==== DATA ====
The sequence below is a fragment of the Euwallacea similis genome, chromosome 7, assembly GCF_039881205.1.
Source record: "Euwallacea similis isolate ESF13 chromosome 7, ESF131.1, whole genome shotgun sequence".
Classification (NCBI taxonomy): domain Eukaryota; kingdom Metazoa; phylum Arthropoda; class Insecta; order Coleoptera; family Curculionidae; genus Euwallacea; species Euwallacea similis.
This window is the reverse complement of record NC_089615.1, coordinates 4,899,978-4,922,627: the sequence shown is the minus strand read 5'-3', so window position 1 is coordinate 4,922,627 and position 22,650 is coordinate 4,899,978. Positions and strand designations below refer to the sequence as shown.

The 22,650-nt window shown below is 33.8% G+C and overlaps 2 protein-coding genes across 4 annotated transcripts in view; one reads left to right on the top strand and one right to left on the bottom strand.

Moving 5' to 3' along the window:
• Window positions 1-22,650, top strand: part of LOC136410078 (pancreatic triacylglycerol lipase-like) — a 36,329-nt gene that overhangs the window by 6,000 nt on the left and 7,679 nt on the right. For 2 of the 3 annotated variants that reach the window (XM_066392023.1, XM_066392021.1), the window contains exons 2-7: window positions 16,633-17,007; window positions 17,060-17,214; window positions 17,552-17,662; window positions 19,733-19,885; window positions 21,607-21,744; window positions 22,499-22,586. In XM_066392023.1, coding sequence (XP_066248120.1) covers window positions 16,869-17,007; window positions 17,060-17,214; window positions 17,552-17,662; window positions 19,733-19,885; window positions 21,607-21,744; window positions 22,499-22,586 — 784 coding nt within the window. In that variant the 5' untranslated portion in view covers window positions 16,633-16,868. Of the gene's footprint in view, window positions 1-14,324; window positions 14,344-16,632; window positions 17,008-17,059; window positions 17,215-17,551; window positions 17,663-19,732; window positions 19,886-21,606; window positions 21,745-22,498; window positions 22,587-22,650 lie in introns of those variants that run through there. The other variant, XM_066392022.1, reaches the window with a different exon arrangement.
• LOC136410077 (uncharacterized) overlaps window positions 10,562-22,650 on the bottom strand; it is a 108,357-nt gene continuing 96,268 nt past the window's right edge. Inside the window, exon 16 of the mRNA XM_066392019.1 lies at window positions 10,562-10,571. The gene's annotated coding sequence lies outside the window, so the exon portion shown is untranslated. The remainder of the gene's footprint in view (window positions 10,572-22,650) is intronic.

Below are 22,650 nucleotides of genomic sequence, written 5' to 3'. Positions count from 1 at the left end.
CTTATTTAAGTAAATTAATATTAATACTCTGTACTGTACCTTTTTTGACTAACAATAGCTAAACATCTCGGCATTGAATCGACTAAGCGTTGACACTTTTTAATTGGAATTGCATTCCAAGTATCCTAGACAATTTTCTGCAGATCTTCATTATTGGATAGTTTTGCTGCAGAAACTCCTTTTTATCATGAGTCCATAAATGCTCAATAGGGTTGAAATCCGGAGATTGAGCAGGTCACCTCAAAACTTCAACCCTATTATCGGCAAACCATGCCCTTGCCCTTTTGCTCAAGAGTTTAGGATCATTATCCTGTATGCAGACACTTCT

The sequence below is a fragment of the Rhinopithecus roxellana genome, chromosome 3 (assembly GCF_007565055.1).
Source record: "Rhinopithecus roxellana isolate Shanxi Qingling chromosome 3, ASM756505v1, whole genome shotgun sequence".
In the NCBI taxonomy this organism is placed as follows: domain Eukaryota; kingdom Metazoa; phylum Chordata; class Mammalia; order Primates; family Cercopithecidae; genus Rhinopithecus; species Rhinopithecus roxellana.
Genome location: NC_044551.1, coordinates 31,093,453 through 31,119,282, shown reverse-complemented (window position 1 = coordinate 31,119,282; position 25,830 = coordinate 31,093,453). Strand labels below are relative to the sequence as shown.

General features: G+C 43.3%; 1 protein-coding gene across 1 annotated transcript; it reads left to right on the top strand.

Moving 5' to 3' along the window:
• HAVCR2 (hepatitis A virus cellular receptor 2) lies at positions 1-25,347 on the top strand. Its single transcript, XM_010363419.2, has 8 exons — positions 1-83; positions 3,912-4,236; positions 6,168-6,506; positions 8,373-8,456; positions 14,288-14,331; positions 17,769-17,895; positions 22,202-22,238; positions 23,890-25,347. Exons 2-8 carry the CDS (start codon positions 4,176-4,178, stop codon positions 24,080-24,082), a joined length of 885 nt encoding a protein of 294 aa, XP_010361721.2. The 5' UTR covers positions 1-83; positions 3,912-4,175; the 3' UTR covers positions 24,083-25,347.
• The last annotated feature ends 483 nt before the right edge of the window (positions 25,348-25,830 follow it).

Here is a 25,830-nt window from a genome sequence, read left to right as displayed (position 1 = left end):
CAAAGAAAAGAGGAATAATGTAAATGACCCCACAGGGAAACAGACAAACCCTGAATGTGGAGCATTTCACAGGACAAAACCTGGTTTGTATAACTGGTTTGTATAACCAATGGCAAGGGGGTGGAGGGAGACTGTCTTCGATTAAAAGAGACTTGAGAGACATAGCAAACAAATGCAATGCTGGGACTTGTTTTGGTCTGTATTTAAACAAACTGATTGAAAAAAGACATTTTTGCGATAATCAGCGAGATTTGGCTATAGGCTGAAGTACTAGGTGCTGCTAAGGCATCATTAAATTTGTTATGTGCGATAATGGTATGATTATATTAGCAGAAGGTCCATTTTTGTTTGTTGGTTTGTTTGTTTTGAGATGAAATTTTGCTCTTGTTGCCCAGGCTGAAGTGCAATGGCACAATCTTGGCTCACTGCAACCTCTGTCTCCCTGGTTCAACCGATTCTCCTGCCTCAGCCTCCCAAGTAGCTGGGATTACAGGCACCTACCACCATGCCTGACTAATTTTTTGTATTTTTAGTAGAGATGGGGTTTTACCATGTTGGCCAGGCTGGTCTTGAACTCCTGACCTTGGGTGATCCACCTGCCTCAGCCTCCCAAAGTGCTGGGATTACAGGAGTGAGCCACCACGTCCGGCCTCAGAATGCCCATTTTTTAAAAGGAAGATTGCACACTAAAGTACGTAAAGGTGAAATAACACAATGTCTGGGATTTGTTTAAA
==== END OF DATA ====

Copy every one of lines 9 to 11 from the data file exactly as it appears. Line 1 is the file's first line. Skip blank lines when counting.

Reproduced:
Below are 22,650 nucleotides of genomic sequence, written 5' to 3'. Positions count from 1 at the left end.
CTTATTTAAGTAAATTAATATTAATACTCTGTACTGTACCTTTTTTGACTAACAATAGCTAAACATCTCGGCATTGAATCGACTAAGCGTTGACACTTTTTAATTGGAATTGCATTCCAAGTATCCTAGACAATTTTCTGCAGATCTTCATTATTGGATAGTTTTGCTGCAGAAACTCCTTTTTATCATGAGTCCATAAATGCTCAATAGGGTTGAAATCCGGAGATTGAGCAGGTCACCTCAAAACTTCAACCCTATTATCGGCAAACCATGCCCTTGCCCTTTTGCTCAAGAGTTTAGGATCATTATCCTGTATGCAGACACTTCT

The sequence below is a fragment of the Rhinopithecus roxellana genome, chromosome 3 (assembly GCF_007565055.1).